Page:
I agree with Carter The Baby Whisperer is all about taking cues from your baby. But, there are a million ways to parent, sometimes you are with the majority, sometimes you are with the minority. For my sons, with Ds1 I was returning to work but had a 12 month maternity leave so I had a lot of time to learn his cues etc. With Ds2 I had Ds1 to deal with plus Ds2 was very poorly with reflux so I parented completely differently, basically attachment parenting as I had to keep him upright (he was under a paediatrician).

Just know that a lot of this comes down to gut feeling, read a lot of conflicting stuff, it is good to have different viewpoints. Understand that parenting advice from 20 years ago may go against today's best practice. Everyone will offer you advice tell you you are doing it wrong even complete strangers. Trust yourself. Trust in your decisions and don't be afraid to say this isn't working, let's try something else.

CarterBeatsTheDevil Mon 17-Aug-20 09:10:16

It's great, by the way, OP. Hard work but lovely. I was quite scared of babies before I had mine but your own is a completely different kettle of fish. I learned that when you hold a baby that's not yours and they cry it's because they want their mum or dad, not because there was something terribly anti-baby about me grin

Snookers Mon 17-Aug-20 15:09:07

Thank you so much guys! I'll have a look at those recommendations! Just feel so unprepared and so not ready at all! xx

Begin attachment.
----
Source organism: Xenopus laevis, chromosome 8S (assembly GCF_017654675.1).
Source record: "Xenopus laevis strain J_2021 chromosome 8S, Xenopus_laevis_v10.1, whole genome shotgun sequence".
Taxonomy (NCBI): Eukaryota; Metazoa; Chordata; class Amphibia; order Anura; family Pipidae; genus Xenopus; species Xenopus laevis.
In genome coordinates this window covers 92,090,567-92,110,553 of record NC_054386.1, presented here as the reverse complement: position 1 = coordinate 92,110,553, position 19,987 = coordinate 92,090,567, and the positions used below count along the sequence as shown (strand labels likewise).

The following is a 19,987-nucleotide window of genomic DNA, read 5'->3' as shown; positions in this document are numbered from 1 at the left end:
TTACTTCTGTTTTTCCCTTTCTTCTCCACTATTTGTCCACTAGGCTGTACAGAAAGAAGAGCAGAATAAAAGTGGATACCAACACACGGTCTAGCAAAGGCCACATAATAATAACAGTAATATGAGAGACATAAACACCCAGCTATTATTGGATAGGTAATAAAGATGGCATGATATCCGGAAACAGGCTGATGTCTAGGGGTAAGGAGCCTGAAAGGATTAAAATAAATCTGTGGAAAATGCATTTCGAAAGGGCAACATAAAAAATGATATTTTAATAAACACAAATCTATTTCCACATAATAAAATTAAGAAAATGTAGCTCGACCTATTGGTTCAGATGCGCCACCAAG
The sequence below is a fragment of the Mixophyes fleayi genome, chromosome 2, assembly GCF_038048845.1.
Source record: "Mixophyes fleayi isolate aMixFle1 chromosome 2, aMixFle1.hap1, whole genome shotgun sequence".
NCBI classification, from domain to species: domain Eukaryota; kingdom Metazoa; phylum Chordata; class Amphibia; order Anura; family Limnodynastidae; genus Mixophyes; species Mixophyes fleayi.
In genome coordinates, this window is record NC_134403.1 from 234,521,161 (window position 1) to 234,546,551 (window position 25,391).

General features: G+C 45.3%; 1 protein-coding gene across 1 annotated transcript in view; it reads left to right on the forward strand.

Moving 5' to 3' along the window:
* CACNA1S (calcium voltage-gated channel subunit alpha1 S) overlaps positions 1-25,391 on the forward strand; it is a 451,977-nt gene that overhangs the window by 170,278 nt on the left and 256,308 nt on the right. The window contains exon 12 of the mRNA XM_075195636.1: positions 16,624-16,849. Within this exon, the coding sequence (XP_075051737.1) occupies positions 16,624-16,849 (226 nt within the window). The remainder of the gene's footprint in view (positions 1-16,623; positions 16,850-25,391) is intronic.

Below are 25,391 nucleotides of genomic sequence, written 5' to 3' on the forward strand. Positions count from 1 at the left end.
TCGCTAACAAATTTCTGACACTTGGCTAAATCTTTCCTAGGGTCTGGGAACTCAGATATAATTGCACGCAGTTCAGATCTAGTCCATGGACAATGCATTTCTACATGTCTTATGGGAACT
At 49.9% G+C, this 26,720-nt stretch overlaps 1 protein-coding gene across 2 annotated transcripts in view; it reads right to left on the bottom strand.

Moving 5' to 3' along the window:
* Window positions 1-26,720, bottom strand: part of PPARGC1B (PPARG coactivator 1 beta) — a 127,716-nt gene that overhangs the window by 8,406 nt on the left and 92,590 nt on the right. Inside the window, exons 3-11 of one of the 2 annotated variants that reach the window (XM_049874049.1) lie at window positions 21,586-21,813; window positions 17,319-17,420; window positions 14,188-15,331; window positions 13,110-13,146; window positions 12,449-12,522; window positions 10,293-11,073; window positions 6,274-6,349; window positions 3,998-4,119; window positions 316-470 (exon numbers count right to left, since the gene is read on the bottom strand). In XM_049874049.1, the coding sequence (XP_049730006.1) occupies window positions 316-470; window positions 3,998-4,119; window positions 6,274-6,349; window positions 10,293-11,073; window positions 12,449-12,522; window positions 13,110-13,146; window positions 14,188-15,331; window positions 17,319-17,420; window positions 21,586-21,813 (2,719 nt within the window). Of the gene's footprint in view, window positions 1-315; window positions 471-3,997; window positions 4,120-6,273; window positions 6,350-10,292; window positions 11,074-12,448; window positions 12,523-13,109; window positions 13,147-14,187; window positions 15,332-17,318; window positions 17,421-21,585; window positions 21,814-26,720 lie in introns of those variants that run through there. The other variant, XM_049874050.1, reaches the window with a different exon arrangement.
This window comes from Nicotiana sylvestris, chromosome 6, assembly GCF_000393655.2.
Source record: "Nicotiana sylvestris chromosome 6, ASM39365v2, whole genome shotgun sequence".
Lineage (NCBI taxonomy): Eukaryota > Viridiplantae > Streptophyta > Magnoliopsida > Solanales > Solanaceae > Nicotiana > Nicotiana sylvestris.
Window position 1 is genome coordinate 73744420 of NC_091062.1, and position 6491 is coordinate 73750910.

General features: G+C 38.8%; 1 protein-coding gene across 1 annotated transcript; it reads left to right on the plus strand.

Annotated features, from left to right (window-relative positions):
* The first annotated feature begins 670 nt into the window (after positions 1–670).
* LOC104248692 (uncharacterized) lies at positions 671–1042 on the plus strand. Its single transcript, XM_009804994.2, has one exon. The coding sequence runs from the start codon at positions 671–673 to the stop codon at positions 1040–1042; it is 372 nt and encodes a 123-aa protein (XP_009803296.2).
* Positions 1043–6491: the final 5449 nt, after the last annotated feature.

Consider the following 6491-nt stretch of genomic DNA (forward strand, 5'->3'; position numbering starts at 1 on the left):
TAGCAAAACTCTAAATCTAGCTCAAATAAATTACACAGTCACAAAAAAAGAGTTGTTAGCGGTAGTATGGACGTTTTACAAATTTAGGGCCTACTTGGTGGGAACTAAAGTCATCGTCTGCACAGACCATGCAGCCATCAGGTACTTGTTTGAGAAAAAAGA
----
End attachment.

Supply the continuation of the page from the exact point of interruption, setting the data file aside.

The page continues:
OP’s posts: |
LoveSunshine01 Mon 17-Aug-20 15:54:37

Hi, I was terrified too when we first found out - I think it's a good thing, means you'll use your pregnancy to prepare well. And it takes ages to make a baby. I'm 22 weeks and feel like I've been waiting a long time - and there are still 4 months to go!

I second the recommendation for Expecting Better by Emily Oster - made me feel much calmer and more informed about the pregnancy element of it.

mumsophia7 Mon 17-Aug-20 15:57:28

The Positive Birth book is absolutely incredible! I started reading when I was around 14 weeks, just a bit every few days. And it's made me feel completely different... I'm not longer worried or anxious about the labour or birth itself or the few days after the birth! Highly recommend xx

tunasandwitch Mon 17-Aug-20 15:57:50

Definitely join an NCT group. Then you'll have a group of new mums who are all experiencing life with a new baby together! You'll also get good education provided.